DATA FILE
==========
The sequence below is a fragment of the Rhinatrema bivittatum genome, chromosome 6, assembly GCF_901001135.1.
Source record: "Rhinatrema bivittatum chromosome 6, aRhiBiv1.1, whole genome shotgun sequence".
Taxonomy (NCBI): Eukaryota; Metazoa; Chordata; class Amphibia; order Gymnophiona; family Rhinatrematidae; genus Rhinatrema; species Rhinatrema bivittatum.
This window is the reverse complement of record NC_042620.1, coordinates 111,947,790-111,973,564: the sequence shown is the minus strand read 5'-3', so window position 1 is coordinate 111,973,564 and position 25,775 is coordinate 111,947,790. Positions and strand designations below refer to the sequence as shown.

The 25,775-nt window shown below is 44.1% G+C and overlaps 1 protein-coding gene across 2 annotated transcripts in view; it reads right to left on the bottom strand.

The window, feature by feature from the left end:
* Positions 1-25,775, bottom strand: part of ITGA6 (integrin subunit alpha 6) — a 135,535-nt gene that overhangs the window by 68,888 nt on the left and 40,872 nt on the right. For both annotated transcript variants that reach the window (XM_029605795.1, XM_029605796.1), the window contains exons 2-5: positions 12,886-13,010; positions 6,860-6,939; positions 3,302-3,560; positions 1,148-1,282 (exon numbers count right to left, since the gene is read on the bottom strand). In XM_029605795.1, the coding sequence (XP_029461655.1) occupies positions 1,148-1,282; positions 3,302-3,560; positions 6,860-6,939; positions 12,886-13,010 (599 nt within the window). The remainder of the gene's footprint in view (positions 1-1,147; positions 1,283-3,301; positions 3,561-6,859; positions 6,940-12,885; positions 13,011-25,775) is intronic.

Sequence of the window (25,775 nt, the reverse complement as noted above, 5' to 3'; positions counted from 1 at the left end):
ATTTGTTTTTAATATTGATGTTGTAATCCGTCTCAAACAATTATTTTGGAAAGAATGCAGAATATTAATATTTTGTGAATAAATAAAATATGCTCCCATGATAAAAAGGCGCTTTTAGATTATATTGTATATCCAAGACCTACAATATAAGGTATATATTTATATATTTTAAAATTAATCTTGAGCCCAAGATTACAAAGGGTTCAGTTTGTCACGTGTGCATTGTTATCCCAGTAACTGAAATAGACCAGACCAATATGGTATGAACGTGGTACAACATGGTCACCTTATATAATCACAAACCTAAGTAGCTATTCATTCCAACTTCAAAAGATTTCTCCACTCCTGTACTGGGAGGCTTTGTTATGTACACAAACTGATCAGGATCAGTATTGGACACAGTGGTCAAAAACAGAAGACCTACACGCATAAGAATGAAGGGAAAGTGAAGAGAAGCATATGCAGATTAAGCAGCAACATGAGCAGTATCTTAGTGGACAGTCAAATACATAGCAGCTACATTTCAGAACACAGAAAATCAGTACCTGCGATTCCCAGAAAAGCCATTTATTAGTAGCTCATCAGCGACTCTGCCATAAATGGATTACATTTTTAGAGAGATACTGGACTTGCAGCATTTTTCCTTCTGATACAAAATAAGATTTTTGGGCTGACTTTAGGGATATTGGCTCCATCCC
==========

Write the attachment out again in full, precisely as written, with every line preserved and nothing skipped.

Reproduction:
The sequence below is a fragment of the Rhinatrema bivittatum genome, chromosome 6, assembly GCF_901001135.1.
Source record: "Rhinatrema bivittatum chromosome 6, aRhiBiv1.1, whole genome shotgun sequence".
Taxonomy (NCBI): Eukaryota; Metazoa; Chordata; class Amphibia; order Gymnophiona; family Rhinatrematidae; genus Rhinatrema; species Rhinatrema bivittatum.
This window is the reverse complement of record NC_042620.1, coordinates 111,947,790-111,973,564: the sequence shown is the minus strand read 5'-3', so window position 1 is coordinate 111,973,564 and position 25,775 is coordinate 111,947,790. Positions and strand designations below refer to the sequence as shown.

The 25,775-nt window shown below is 44.1% G+C and overlaps 1 protein-coding gene across 2 annotated transcripts in view; it reads right to left on the bottom strand.

The window, feature by feature from the left end:
* Positions 1-25,775, bottom strand: part of ITGA6 (integrin subunit alpha 6) — a 135,535-nt gene that overhangs the window by 68,888 nt on the left and 40,872 nt on the right. For both annotated transcript variants that reach the window (XM_029605795.1, XM_029605796.1), the window contains exons 2-5: positions 12,886-13,010; positions 6,860-6,939; positions 3,302-3,560; positions 1,148-1,282 (exon numbers count right to left, since the gene is read on the bottom strand). In XM_029605795.1, the coding sequence (XP_029461655.1) occupies positions 1,148-1,282; positions 3,302-3,560; positions 6,860-6,939; positions 12,886-13,010 (599 nt within the window). The remainder of the gene's footprint in view (positions 1-1,147; positions 1,283-3,301; positions 3,561-6,859; positions 6,940-12,885; positions 13,011-25,775) is intronic.

Sequence of the window (25,775 nt, the reverse complement as noted above, 5' to 3'; positions counted from 1 at the left end):
ATTTGTTTTTAATATTGATGTTGTAATCCGTCTCAAACAATTATTTTGGAAAGAATGCAGAATATTAATATTTTGTGAATAAATAAAATATGCTCCCATGATAAAAAGGCGCTTTTAGATTATATTGTATATCCAAGACCTACAATATAAGGTATATATTTATATATTTTAAAATTAATCTTGAGCCCAAGATTACAAAGGGTTCAGTTTGTCACGTGTGCATTGTTATCCCAGTAACTGAAATAGACCAGACCAATATGGTATGAACGTGGTACAACATGGTCACCTTATATAATCACAAACCTAAGTAGCTATTCATTCCAACTTCAAAAGATTTCTCCACTCCTGTACTGGGAGGCTTTGTTATGTACACAAACTGATCAGGATCAGTATTGGACACAGTGGTCAAAAACAGAAGACCTACACGCATAAGAATGAAGGGAAAGTGAAGAGAAGCATATGCAGATTAAGCAGCAACATGAGCAGTATCTTAGTGGACAGTCAAATACATAGCAGCTACATTTCAGAACACAGAAAATCAGTACCTGCGATTCCCAGAAAAGCCATTTATTAGTAGCTCATCAGCGACTCTGCCATAAATGGATTACATTTTTAGAGAGATACTGGACTTGCAGCATTTTTCCTTCTGATACAAAATAAGATTTTTGGGCTGACTTTAGGGATATTGGCTCCATCCC